Thank you to Amy Ni, our rockstar pulmonology consultant, for presenting a very interesting case of a patient with an upper lobe cavitary lesion, whose work up revealed a diagnosis of pulmonary coccidioidomycosis.
- While there are many etiologies of cavitary lung lesions, TB should be strongly considered as a highly likely diagnosis, especially in the patient population at ZSFG. (See below for details).
- Think about pulmonary coccidiodomycosis in patients with cavitary lesions with negative AFB smears and negative GeneXperts who had had exposure in endemic areas.
- There are many ways to test for coccidiodomycosis, and the diagnostic approach is driven by localizing symptoms but Cocci can be found in serum, CSF, and in sputum samples or BAL
DDx for Cavitary Lung Lesions:
- What Causes a Cavity?
1) NecrosisSuppurative necrosis – pyogenic abscessCaseous necrosis – tuberculosisIschemic necrosis – pulmonary infarctionMalignant necrosis – treatment related necrosis, internal liquefaction of tumor2) Cystic Dilation of Lung – ball valve lesion3) Replacement of Lung with Cysts – ex/ echinococcus infectionNon-Infectious Causes of Lung Cavities:1) Malignancya. Primary lung malignancyb. KS and lymphomac. Metastatic Cancer to lung2) Rheumatologic Diseasea. GPA (49% with cavitary nodules and 17% with cavitary consolidations in one study)b. Sarcoid (rare cavitation of nodules)3) Various Others – PE with pulmonary necrosis, cryptogenic organizing pneumonia, pulmonary Langerhans’ cell histocytosisInfectious Causes of Lung Cavities:1) Mycobacterial Infectiousa. TB – cavities can be multiple and occurring in areas of consolidationb. NTM – more likely to be cavitary lung nodules2) Necrotizing Bacterial PNA and Lung Abscessa. S. aureus and Klebsiella PNA are more common causesb. S. pneumo and H. flu with CAP, but uncommon3) Uncommon Bacterial Infectionsa. Actinomycosisb. Meliodosis (ask LT about this one!)c. Rhodococcus equi4) Fungal Infectionsa. Aspergillosisb. Histoplasmosis, blastomycosis, coccidiomycosis, paracoccidiomycosis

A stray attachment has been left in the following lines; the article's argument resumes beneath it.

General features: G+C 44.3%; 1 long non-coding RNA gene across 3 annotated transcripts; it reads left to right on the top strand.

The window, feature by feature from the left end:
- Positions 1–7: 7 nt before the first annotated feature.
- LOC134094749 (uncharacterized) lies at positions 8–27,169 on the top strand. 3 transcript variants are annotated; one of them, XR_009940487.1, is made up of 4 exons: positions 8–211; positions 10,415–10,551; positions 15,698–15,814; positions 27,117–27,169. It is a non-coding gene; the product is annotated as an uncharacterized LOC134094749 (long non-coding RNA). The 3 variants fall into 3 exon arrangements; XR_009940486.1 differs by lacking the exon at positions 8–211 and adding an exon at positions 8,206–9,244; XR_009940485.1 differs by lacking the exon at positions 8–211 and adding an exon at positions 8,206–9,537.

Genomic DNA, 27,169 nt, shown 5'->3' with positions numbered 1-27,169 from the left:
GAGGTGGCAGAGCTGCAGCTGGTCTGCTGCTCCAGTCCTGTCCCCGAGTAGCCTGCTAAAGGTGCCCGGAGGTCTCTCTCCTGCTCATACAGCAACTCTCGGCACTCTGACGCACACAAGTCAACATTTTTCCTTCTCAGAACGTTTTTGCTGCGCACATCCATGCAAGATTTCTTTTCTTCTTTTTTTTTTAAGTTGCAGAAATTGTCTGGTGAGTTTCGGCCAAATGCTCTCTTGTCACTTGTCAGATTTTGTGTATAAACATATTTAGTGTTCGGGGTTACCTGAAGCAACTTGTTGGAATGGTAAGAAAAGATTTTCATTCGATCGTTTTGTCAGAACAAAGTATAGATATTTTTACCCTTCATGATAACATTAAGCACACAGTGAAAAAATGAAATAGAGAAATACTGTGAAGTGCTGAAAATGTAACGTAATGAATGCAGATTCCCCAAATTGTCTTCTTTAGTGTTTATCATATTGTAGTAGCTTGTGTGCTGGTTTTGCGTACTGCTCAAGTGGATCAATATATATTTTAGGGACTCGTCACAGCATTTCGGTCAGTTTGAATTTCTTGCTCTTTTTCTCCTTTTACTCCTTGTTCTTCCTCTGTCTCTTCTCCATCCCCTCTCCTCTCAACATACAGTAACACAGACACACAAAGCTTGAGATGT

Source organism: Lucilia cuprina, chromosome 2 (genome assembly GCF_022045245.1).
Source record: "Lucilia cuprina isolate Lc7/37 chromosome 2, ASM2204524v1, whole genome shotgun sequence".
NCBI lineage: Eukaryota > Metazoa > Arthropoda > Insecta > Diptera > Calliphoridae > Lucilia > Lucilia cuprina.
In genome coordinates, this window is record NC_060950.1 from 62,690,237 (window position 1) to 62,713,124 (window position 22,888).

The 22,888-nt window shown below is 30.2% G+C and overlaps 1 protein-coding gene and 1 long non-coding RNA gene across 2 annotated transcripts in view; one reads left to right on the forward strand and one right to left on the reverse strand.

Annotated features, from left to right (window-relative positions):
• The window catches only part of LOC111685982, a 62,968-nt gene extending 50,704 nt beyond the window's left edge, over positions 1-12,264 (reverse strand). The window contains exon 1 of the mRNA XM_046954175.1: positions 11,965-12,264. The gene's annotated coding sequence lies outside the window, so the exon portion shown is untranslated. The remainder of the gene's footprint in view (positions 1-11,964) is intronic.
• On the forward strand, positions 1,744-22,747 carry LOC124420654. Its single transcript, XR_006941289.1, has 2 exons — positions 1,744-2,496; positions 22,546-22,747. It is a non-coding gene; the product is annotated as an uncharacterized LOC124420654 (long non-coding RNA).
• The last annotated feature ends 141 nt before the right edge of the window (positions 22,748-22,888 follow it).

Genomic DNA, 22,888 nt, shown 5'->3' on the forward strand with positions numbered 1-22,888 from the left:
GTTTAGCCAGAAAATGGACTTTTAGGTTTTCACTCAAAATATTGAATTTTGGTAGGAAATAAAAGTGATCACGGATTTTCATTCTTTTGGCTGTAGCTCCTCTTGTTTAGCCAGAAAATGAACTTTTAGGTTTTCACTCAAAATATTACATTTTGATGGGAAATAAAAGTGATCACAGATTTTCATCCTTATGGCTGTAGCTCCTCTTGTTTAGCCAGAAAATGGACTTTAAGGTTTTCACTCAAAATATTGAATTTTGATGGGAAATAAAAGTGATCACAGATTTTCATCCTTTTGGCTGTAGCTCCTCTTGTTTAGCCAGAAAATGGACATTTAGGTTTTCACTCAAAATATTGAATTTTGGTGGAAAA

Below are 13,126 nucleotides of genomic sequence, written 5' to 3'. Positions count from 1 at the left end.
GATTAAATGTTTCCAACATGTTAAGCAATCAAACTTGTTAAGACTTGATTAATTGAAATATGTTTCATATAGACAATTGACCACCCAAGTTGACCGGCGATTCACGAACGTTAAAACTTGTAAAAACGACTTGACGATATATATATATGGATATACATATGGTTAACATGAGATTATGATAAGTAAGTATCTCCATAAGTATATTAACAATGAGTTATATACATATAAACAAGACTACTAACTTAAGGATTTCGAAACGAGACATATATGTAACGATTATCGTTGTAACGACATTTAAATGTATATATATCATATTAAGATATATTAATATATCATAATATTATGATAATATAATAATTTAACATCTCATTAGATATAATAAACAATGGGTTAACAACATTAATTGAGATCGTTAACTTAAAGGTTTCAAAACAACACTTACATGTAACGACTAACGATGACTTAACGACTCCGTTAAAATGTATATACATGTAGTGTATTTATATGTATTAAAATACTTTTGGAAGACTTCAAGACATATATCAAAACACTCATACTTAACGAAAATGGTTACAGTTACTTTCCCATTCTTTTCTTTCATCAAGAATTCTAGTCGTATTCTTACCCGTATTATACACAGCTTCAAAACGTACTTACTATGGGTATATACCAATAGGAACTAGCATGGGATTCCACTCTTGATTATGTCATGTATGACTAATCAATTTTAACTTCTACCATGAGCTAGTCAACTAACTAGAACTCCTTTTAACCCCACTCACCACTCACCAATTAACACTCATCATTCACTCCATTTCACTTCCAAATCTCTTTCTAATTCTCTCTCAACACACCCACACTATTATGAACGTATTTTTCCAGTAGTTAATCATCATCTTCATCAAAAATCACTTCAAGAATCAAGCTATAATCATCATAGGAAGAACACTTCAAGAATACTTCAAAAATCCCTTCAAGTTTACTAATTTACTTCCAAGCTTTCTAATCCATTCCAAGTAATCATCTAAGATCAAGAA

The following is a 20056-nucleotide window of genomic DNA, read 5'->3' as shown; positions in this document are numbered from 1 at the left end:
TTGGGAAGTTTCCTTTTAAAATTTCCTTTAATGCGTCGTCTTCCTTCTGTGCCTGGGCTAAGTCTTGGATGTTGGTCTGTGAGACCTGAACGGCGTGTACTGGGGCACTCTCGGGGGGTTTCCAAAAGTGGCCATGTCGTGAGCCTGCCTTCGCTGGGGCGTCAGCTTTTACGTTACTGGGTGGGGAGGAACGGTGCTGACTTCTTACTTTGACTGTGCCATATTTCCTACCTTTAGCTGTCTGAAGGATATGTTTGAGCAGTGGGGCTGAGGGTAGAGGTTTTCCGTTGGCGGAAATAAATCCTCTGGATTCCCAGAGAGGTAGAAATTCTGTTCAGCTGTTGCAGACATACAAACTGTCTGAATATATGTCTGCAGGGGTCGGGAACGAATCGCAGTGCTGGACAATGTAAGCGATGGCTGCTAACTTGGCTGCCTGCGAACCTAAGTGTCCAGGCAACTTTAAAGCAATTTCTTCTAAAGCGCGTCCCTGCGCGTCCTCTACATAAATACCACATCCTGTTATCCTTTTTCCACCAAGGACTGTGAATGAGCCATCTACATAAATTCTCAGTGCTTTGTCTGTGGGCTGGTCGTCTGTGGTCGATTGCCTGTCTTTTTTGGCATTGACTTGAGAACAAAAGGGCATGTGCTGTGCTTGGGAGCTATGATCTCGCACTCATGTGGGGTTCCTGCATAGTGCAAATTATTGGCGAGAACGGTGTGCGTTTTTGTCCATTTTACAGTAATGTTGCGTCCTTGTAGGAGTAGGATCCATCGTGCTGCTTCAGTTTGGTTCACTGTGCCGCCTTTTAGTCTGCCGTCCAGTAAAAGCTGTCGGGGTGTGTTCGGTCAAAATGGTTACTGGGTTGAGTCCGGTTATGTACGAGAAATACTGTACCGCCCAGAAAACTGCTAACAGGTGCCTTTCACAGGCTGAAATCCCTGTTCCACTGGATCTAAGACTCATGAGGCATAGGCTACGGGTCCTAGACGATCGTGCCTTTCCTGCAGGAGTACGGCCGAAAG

Link to Great Article on Cavitary Lung Lesions: http://cmr.asm.org/content/21/2/305.long
Where Exactly Is Coccidioidomycosis Endemic?:
- Occurs in 4.7% of recognized cocci infections, 0.2% of all respiratory infections
- Individuals of African of Filipino ancestry or immunosuppressed patients are at greater risk of extrapulmonary infection
- Common Sites
- Skin or subcutaneous tissues
- Joint involvement – often a single joint
- Vertebral infection – may be single or multiple joints
- Meninges – very serious if seen here
Cocci Diagnostic Options:
- Serum: Cocci Ab Immunodiffusion test – screening serum test (IgM and IgG)
- Not helpful if already confirmed from
- Serum Cocci Ab Complement Fixation test – can provide a titer that can be followed
- CSF: Cocci Ab Complement Fixation – can provide a titer that can be followed
- Consider LP and testing if any Neurologic change or Altered mental status and confirmed Cocci in another location
- -Sputum/Biopsy of Affected Organ: histopathology (visualizing spherules) or culture
- Gadkowshi LB and Stout JE. (2008). Cavitary pulmonary disease. Clinical Microbiology Reviews. 21(2): 305-333.
- CDC Map: https://www.cdc.gov/fungal/diseases/coccidioidomycosis/causes.html
- Cavitary Lung Disease: https://www.evernote.com/shard/s509/sh/4527dd88-40e4-4aa0-9ec8-4bad276419be/7f247396c07258b0415e725ea4173222
- Cocci Info: https://www.evernote.com/shard/s509/sh/ed7a2003-57db-4966-a7b9-40847d8f18cb/7607e766e7a851750b4fbef67a88600a